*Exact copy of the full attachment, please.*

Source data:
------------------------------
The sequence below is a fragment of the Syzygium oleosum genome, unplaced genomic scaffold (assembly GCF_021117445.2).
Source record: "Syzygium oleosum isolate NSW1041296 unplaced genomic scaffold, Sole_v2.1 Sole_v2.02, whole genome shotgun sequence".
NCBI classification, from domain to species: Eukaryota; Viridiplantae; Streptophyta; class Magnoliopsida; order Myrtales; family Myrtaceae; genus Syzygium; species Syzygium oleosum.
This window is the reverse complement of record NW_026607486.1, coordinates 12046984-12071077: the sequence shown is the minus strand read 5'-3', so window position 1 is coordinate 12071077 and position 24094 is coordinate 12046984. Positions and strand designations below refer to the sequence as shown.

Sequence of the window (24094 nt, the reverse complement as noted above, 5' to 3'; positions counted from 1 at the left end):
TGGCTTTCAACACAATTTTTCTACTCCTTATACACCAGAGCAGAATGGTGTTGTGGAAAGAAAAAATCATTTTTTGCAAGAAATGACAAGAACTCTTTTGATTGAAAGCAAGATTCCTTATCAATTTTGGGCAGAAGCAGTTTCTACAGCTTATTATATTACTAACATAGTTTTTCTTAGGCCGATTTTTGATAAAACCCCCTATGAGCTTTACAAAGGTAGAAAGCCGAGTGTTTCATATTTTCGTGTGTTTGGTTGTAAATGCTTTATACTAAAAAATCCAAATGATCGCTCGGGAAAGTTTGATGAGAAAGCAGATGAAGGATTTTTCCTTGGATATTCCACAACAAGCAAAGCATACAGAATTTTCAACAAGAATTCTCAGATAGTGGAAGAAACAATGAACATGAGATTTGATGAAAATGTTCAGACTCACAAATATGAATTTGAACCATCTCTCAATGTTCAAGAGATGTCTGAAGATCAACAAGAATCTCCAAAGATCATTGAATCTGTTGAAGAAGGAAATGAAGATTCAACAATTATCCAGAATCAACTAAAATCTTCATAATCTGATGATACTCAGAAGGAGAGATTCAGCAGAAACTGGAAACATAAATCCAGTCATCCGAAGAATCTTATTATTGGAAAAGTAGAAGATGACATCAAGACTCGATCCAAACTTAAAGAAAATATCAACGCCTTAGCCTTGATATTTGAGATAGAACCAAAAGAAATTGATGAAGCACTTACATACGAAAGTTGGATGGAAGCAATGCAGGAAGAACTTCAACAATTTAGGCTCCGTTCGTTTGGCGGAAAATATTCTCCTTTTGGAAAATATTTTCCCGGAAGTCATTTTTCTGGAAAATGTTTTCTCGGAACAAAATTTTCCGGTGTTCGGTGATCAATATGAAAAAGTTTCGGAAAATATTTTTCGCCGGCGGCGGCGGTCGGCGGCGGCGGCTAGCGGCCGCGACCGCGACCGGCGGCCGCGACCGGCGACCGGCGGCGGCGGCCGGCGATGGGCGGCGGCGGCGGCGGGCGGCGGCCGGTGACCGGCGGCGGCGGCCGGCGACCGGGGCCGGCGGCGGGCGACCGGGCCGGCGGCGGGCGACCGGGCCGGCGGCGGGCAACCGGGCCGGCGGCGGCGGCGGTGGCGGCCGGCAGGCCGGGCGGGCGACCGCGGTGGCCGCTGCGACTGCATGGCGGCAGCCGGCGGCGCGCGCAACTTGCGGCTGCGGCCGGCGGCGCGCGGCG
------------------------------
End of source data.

The sequence below is a fragment of the Syzygium oleosum genome, unplaced genomic scaffold (assembly GCF_021117445.2).
Source record: "Syzygium oleosum isolate NSW1041296 unplaced genomic scaffold, Sole_v2.1 Sole_v2.02, whole genome shotgun sequence".
NCBI classification, from domain to species: Eukaryota; Viridiplantae; Streptophyta; class Magnoliopsida; order Myrtales; family Myrtaceae; genus Syzygium; species Syzygium oleosum.
This window is the reverse complement of record NW_026607486.1, coordinates 12046984-12071077: the sequence shown is the minus strand read 5'-3', so window position 1 is coordinate 12071077 and position 24094 is coordinate 12046984. Positions and strand designations below refer to the sequence as shown.

Sequence of the window (24094 nt, the reverse complement as noted above, 5' to 3'; positions counted from 1 at the left end):
TGGCTTTCAACACAATTTTTCTACTCCTTATACACCAGAGCAGAATGGTGTTGTGGAAAGAAAAAATCATTTTTTGCAAGAAATGACAAGAACTCTTTTGATTGAAAGCAAGATTCCTTATCAATTTTGGGCAGAAGCAGTTTCTACAGCTTATTATATTACTAACATAGTTTTTCTTAGGCCGATTTTTGATAAAACCCCCTATGAGCTTTACAAAGGTAGAAAGCCGAGTGTTTCATATTTTCGTGTGTTTGGTTGTAAATGCTTTATACTAAAAAATCCAAATGATCGCTCGGGAAAGTTTGATGAGAAAGCAGATGAAGGATTTTTCCTTGGATATTCCACAACAAGCAAAGCATACAGAATTTTCAACAAGAATTCTCAGATAGTGGAAGAAACAATGAACATGAGATTTGATGAAAATGTTCAGACTCACAAATATGAATTTGAACCATCTCTCAATGTTCAAGAGATGTCTGAAGATCAACAAGAATCTCCAAAGATCATTGAATCTGTTGAAGAAGGAAATGAAGATTCAACAATTATCCAGAATCAACTAAAATCTTCATAATCTGATGATACTCAGAAGGAGAGATTCAGCAGAAACTGGAAACATAAATCCAGTCATCCGAAGAATCTTATTATTGGAAAAGTAGAAGATGACATCAAGACTCGATCCAAACTTAAAGAAAATATCAACGCCTTAGCCTTGATATTTGAGATAGAACCAAAAGAAATTGATGAAGCACTTACATACGAAAGTTGGATGGAAGCAATGCAGGAAGAACTTCAACAATTTAGGCTCCGTTCGTTTGGCGGAAAATATTCTCCTTTTGGAAAATATTTTCCCGGAAGTCATTTTTCTGGAAAATGTTTTCTCGGAACAAAATTTTCCGGTGTTCGGTGATCAATATGAAAAAGTTTCGGAAAATATTTTTCGCCGGCGGCGGCGGTCGGCGGCGGCGGCTAGCGGCCGCGACCGCGACCGGCGGCCGCGACCGGCGACCGGCGGCGGCGGCCGGCGATGGGCGGCGGCGGCGGCGGGCGGCGGCCGGTGACCGGCGGCGGCGGCCGGCGACCGGGGCCGGCGGCGGGCGACCGGGCCGGCGGCGGGCGACCGGGCCGGCGGCGGGCAACCGGGCCGGCGGCGGCGGCGGTGGCGGCCGGCAGGCCGGGCGGGCGACCGCGGTGGCCGCTGCGACTGCATGGCGGCAGCCGGCGGCGCGCGCAACTTGCGGCTGCGGCCGGCGGCGCGCGGCG